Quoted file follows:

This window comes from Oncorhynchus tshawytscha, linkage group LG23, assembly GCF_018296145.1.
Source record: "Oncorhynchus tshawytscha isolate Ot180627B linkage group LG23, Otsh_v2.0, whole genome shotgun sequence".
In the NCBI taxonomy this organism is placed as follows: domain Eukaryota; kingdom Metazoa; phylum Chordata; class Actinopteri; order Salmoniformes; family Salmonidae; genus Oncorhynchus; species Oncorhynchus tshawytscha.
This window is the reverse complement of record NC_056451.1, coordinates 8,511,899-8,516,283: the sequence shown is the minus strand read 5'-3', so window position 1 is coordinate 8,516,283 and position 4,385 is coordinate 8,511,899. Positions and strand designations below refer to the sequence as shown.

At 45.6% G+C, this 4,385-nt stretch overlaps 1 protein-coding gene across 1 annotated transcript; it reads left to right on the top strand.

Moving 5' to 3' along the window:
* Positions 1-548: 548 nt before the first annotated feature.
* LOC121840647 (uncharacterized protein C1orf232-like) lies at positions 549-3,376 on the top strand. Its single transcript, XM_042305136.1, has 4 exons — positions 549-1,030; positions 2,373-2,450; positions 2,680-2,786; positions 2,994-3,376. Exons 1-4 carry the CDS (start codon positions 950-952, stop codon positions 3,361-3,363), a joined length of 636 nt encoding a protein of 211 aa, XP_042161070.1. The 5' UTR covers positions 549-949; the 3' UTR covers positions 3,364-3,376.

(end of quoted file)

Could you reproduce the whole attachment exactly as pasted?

This window comes from Oncorhynchus tshawytscha, linkage group LG23, assembly GCF_018296145.1.
Source record: "Oncorhynchus tshawytscha isolate Ot180627B linkage group LG23, Otsh_v2.0, whole genome shotgun sequence".
In the NCBI taxonomy this organism is placed as follows: domain Eukaryota; kingdom Metazoa; phylum Chordata; class Actinopteri; order Salmoniformes; family Salmonidae; genus Oncorhynchus; species Oncorhynchus tshawytscha.
This window is the reverse complement of record NC_056451.1, coordinates 8,511,899-8,516,283: the sequence shown is the minus strand read 5'-3', so window position 1 is coordinate 8,516,283 and position 4,385 is coordinate 8,511,899. Positions and strand designations below refer to the sequence as shown.

At 45.6% G+C, this 4,385-nt stretch overlaps 1 protein-coding gene across 1 annotated transcript; it reads left to right on the top strand.

Moving 5' to 3' along the window:
* Positions 1-548: 548 nt before the first annotated feature.
* LOC121840647 (uncharacterized protein C1orf232-like) lies at positions 549-3,376 on the top strand. Its single transcript, XM_042305136.1, has 4 exons — positions 549-1,030; positions 2,373-2,450; positions 2,680-2,786; positions 2,994-3,376. Exons 1-4 carry the CDS (start codon positions 950-952, stop codon positions 3,361-3,363), a joined length of 636 nt encoding a protein of 211 aa, XP_042161070.1. The 5' UTR covers positions 549-949; the 3' UTR covers positions 3,364-3,376.